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    • v.39 no.6
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    • pp.709-734
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    • 2001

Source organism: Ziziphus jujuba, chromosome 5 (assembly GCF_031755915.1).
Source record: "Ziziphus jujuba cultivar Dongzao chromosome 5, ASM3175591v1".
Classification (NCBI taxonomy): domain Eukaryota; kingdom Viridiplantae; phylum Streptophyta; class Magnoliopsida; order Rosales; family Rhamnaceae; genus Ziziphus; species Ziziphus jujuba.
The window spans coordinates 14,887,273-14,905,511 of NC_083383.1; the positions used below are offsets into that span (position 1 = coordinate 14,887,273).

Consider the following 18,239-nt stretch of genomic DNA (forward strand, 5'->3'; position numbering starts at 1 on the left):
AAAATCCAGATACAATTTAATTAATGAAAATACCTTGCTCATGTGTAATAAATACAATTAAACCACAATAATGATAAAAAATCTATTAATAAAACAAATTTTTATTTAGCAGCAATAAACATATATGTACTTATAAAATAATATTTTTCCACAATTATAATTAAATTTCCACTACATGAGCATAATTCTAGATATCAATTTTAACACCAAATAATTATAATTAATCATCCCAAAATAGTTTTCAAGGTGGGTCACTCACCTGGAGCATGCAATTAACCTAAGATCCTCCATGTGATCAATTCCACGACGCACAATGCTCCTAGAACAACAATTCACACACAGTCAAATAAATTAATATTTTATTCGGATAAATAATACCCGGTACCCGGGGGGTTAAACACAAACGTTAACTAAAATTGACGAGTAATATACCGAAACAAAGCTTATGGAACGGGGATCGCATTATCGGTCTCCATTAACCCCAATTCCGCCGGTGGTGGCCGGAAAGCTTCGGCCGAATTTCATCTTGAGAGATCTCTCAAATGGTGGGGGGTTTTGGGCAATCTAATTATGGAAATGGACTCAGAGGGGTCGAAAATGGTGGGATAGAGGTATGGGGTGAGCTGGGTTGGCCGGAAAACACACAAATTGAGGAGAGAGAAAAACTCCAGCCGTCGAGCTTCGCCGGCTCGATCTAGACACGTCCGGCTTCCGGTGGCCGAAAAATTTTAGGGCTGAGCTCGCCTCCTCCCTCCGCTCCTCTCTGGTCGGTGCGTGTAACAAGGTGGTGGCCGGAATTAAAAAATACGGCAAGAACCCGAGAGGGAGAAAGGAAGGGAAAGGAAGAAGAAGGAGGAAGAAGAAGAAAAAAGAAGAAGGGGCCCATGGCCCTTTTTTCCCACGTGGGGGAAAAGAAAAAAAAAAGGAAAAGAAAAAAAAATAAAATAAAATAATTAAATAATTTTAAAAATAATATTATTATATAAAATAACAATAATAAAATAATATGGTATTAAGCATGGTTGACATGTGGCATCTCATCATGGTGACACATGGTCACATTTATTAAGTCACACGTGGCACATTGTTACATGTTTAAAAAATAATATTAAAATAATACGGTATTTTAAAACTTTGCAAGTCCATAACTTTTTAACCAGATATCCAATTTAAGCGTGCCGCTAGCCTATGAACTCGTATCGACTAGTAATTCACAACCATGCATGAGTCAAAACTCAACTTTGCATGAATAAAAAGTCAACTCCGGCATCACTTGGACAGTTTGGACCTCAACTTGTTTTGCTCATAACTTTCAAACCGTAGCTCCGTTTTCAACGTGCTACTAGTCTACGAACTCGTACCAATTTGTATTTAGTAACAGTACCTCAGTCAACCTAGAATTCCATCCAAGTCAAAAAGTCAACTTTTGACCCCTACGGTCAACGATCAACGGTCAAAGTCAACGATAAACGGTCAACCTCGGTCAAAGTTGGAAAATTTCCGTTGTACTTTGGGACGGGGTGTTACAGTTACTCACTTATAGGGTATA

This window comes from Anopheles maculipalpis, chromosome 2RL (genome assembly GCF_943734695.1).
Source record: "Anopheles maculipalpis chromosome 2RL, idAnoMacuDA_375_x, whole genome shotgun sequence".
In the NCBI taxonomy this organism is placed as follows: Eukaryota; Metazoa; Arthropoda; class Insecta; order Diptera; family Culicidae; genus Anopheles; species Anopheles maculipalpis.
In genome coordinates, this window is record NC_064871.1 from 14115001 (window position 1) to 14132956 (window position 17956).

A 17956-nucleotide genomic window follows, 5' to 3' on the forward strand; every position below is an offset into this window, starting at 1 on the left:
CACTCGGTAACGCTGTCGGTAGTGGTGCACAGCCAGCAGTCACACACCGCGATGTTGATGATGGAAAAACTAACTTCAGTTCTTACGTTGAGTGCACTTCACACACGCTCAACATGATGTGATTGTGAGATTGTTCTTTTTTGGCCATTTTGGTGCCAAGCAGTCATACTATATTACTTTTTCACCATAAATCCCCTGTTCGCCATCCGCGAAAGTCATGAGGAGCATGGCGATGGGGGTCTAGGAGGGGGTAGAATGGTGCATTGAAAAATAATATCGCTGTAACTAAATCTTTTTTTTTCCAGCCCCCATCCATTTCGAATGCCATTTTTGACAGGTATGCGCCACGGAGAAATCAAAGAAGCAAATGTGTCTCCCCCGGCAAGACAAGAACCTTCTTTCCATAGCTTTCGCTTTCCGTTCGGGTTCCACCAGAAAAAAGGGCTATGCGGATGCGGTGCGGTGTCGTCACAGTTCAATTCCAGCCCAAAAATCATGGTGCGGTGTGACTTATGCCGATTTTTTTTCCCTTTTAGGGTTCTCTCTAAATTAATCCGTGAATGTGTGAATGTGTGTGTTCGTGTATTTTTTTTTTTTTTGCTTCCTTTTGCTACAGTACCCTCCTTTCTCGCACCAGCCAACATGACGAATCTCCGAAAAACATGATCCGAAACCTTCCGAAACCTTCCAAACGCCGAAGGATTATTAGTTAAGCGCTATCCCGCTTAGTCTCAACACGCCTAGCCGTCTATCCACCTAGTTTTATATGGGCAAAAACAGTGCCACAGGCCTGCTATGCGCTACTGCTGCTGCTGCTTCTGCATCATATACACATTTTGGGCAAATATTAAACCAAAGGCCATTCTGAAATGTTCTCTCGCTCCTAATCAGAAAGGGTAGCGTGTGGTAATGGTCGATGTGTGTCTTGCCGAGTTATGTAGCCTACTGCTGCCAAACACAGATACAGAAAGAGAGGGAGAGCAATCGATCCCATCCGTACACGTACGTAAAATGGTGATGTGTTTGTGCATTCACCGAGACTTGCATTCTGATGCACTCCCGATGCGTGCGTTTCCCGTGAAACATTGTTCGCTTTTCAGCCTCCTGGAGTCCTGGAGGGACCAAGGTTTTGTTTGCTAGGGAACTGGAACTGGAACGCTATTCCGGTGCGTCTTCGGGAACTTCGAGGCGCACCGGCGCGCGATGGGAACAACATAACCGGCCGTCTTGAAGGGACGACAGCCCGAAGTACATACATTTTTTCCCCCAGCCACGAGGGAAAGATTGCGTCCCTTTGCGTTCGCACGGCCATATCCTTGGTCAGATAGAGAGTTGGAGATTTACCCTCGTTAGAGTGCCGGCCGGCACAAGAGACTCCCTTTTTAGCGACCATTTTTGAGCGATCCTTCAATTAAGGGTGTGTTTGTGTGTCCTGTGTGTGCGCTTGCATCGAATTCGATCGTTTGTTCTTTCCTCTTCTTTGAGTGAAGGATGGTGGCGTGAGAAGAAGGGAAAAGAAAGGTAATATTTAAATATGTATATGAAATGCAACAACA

• The aims of this experiment were to investigate the strain and temperature changes simultaneously within autopolymerzing acrylic resin specimens. A computerized data acquisition system with an electrical resistance strain gauge and a thermocouple was used over time periods up to 180 minutes. The overall strain kinetics, the effects of stress relaxation and additional heat supply during the polymerization were evaluated. Stone mold replicas with an inner butt-joint rectangular cavity ($40.0{\times}25.0mm$, 5.0mm in depth) were duplicated from a brass master mold. A strain gauge (AE-11-S50N-120-EC, CAS Inc., Korea) and a thermocouple were installed within the cavity, which had been connected to a personal computer and a precision signal conditioning amplifier (DA1600 Dynamic Strain Amplifier, CAS Inc., Korea) so that real-time recordings of both polymerization-induced strain and temperature changes were performed. After each of fresh resin mixture was poured into the mold replica, data recording was done up to 180 minutes with three-second interval. Each of two poly(methyl methacrylate) products (Duralay, Vertex) and a vinyl ethyl methacrylate product (Snap) was examined repeatedly ten times. Additionally, removal procedures were done after 15, 30 and 60 minutes from the start of mixing to evaluate the effect of stress relaxation after deflasking. Six specimens for each of nine conditions were examined. After removal from the mold, the specimen continued bench-curing up to 180 minutes. Using a waterbath (Hanau Junior Curing Unit, Model No.76-0, Teledyne Hanau, New York, U.S.A.) with its temperature control maintained at $50^{\circ}C$, heat-soaking procedures with two different durations (15 and 45 minutes) were done to evaluate the effect of additional heat supply on the strain and temperature changes within the specimen during the polymerization. Five specimens for each of six conditions were examined. Within the parameters of this study the following results were drawn: 1. The mean shrinkage strains reached $-3095{\mu}{\epsilon},\;-1796{\mu}{\epsilon}$ and $-2959{\mu}{\epsilon}$ for Duralay, Snap and Vertex, respectively. The mean maximum temperature rise reached $56.7^{\circ}C,\;41.3^{\circ}C$ and $56.1^{\circ}C$ for Duralay, Snap, and Vertex, respectively. A vinyl ethyl methacrylate product (Snap) showed significantly less polymerization shrinkage strain (p<0.01) and significantly lower maximum temperature rise (p<0.01) than the other two poly(methyl methacrylate) products (Duralay, Vertex). 2. Mean maximum shrinkage rate for each resin was calculated to $-31.8{\mu}{\epsilon}/sec,\;-15.9{\mu}{\epsilon}/sec$ and $-31.8{\mu}{\epsilon}/sec$ for Duralay, Snap and Vertex, respectively. Snap showed significantly lower maximum shrinkage rate than Duralay and Vertex (p<0.01). 3. From the second experiment, some expansion was observed immediately after removal of specimen from the mold, and the amount of expansion increased as the removal time was delayed. For each removal time, Snap showed significantly less strain changes than the other two poly(methyl methacrylate) products (p<0.05). 4. During the external heat supply for the resins, higher maximum temperature rises were found. Meanwhile, the maximum shrinkage rates were not different from those of room temperature polymerizations. 5. From the third experiment, the external heat supply for the resins during polymerization could temporarily decrease or even reverse shrinkage strains of each material. But, shrinkage re-occurred in the linear nature after completion of heat supply. 6. Linear thermal expansion coefficients obtained from the end of heat supply continuing for an additional 5 minutes, showed that Snap exhibited significantly lower values than the other two poly(methyl methacrylate) products (p<0.01). Moreover, little difference was found between the mean linear thermal expansion coefficients obtained from two different heating durations (p>0.05).